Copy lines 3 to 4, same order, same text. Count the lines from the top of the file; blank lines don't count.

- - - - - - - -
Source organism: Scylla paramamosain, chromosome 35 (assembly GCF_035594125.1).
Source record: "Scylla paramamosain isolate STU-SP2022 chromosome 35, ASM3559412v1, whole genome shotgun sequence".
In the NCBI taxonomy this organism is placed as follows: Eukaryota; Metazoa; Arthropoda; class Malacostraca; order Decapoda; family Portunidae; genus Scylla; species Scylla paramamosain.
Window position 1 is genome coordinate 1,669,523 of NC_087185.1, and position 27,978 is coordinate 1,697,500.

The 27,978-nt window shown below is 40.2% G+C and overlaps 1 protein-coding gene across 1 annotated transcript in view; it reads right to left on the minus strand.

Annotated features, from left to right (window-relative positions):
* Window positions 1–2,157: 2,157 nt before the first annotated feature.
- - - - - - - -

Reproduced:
In the NCBI taxonomy this organism is placed as follows: Eukaryota; Metazoa; Arthropoda; class Malacostraca; order Decapoda; family Portunidae; genus Scylla; species Scylla paramamosain.
Window position 1 is genome coordinate 1,669,523 of NC_087185.1, and position 27,978 is coordinate 1,697,500.